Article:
Two books by Maurice Rajsfus, a French activist and former investigative journalist for Le Monde, who shares his research and personal recollections in order to shed new light on France's role in the Holocaust. In the first volume, "Operation Yellow Star," Rajsfus meticulously analyzes archival documents, demonstrating the extent of police collaboration with the Vichy regime and how it facilitated the persecution, deportation, and ultimately the death of hundreds of thousands of Jews. Examining long-unseen arrest records and transcripts, Rajsfus seeks to understand how and why many average French citizens resisted Nazi occupation while others were willingly complicit. In the second book, "Black Thursday," Rajsfus recounts his own experiences of July 16, 1942, when he and his family were arrested as part of the Vel’ d'Hiv roundup, the largest ever in France, of 13,000 Jews. While most of those detained during the two-day sweep eventually died in Auschwitz, the author survived and has spent the rest of his life grappling with his country's betrayal. Together, the two volumes by Rajsfus offer a damning exposé of the bureaucracy of genocide, laying bare how cultural bias, political self-interest, and the influence of right-wing media led to the implementation of the Yellow Star as a segregationist device and determined France’s culpability in the Holocaust.
Maurice Rajsfus is the author of thirty books and from 19942012 he created and circulated "Que fait la police," a "Cop Watch" bulletin detailing human rights abuses. He lives in Paris with his wife, sons and grandchildren.
Phyllis Aronoff has won the Jewish Literary Award for translation and the translation prize from the Quebec Writers' Federation. She was president of the Literary Translators' Association of Canada and from 20072015 represented translators on the Public Lending Right Commission of Canada.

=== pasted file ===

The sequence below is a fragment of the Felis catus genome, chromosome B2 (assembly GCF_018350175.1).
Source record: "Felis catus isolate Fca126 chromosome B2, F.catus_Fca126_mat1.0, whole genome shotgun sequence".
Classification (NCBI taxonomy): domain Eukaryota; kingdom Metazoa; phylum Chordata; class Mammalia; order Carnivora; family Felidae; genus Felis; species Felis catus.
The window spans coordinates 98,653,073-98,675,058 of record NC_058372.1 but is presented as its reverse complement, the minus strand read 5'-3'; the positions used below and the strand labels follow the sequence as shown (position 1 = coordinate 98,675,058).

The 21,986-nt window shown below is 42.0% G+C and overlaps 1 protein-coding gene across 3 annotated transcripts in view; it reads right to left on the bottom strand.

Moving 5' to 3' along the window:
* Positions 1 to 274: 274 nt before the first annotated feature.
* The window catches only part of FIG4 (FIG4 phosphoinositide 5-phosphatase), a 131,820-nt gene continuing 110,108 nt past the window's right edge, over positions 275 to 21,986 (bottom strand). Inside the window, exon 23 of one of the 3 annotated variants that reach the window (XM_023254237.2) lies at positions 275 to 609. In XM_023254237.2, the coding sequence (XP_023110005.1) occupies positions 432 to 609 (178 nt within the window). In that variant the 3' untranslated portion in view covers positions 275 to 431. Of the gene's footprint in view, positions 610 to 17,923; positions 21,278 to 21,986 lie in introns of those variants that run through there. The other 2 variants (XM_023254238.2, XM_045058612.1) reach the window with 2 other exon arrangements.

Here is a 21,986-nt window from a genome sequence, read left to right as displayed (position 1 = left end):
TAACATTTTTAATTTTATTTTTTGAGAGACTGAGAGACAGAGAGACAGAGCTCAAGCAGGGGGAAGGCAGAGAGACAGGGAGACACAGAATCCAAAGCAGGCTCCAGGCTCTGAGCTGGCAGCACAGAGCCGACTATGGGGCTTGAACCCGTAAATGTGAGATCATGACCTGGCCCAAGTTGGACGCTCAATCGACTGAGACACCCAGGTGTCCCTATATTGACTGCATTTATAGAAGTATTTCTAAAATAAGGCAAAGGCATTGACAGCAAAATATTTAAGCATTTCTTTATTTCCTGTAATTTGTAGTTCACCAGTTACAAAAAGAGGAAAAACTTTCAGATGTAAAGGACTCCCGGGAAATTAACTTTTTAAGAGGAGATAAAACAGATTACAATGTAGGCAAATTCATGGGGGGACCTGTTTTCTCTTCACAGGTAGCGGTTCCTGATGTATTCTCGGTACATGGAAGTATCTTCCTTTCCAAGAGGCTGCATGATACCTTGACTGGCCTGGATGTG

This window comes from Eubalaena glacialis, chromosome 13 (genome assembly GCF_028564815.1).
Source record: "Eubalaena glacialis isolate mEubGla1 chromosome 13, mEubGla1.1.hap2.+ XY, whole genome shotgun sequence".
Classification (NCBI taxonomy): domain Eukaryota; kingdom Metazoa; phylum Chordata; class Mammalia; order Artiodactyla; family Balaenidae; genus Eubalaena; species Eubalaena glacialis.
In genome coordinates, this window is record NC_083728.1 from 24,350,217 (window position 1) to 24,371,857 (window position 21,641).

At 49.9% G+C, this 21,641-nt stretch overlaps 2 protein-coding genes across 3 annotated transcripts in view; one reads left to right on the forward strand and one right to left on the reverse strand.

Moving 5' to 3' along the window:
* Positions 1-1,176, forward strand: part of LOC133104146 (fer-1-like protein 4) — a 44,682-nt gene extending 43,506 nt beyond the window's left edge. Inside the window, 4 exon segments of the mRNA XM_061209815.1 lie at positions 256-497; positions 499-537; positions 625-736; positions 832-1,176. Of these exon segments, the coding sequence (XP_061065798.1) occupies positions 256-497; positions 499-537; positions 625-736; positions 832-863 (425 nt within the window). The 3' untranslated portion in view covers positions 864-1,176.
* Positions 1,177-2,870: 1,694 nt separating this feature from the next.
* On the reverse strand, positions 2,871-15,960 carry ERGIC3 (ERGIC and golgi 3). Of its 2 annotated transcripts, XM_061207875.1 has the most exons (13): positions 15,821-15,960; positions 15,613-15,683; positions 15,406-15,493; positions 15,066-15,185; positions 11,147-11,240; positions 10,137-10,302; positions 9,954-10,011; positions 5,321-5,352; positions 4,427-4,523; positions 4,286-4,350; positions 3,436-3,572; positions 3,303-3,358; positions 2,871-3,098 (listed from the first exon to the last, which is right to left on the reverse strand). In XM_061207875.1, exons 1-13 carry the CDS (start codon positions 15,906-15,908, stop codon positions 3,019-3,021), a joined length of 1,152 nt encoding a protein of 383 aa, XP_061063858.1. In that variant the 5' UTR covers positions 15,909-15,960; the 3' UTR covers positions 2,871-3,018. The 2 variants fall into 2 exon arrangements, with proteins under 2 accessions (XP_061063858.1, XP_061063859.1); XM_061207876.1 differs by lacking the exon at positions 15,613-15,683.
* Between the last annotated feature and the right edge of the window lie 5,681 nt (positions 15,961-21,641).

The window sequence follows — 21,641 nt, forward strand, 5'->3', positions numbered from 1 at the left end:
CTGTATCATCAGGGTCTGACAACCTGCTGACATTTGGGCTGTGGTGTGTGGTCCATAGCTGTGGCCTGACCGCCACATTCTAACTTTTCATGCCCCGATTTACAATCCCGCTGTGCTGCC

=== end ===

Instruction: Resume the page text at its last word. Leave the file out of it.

Mike Mitchell (b. 1941) is an award-winning translator of French and German who has been active as a translator for over thirty years. In 2012 the Austrian Ministry of Education, Art and Culture awarded him a lifetime achievement award as a translator of literary works. He lives in Scotland.
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About the Author
Table of Contents
Author's Preface to the English Edition xi
Operation Yellow Star
1 Honor and Discipline 1
2 In the Service of Immoral Laws 7
3 The Stages of Humiliation 13
4 Toward the Yellow Star 22
A Little History
5 Hunting Them Down 41
6 The Requests for Special Dispensation 58
7 Non-Jews Wearing the Badge 66
8 A Compliant Press 85
9 Toward Liberation 100
10 The Red Line 108
Appendix: Illustrations 114
Black Thursday: The Roundup of July 16, 1942
Part 1 Twelve Hours of Dread
Chapters 1-15 135-190
Part 2 No Witnesses, No Crime!
Local Amnesia 192
The Police Have Forgotten 195
The Bus Drivers Did Their Job 207
Vincennes City Hall Has No Information 214
What About the Churches? 224
My City Has Lost Its Memory 230
Part 3 Survivor of the Absurd
Memories, a User's Guide 252
Lost Children… 260
Appendix: Interview Maurice Rajsus 265
What People are Saying About This
Maurice Rajsfus is not only a historian of the raid: he lived it in his flesh, saw it with his own eyes, and if he had not had the audacity and ingenuity of a Parisian street urchin, son of immigrant Polish Jews that he was, would have suffered the same fate as his parents, deported and assassinated in Auschwitz. Without making improper comparisons, the roundup of the Vél d’Hiv is a very current topic. Maurice Rajsfus’ narrative can help us to grasp both the logic and the implications of a policy of exclusion of populations and communities who, because of their ethnic, national or religious origin, are not protected by the State of which they are a part.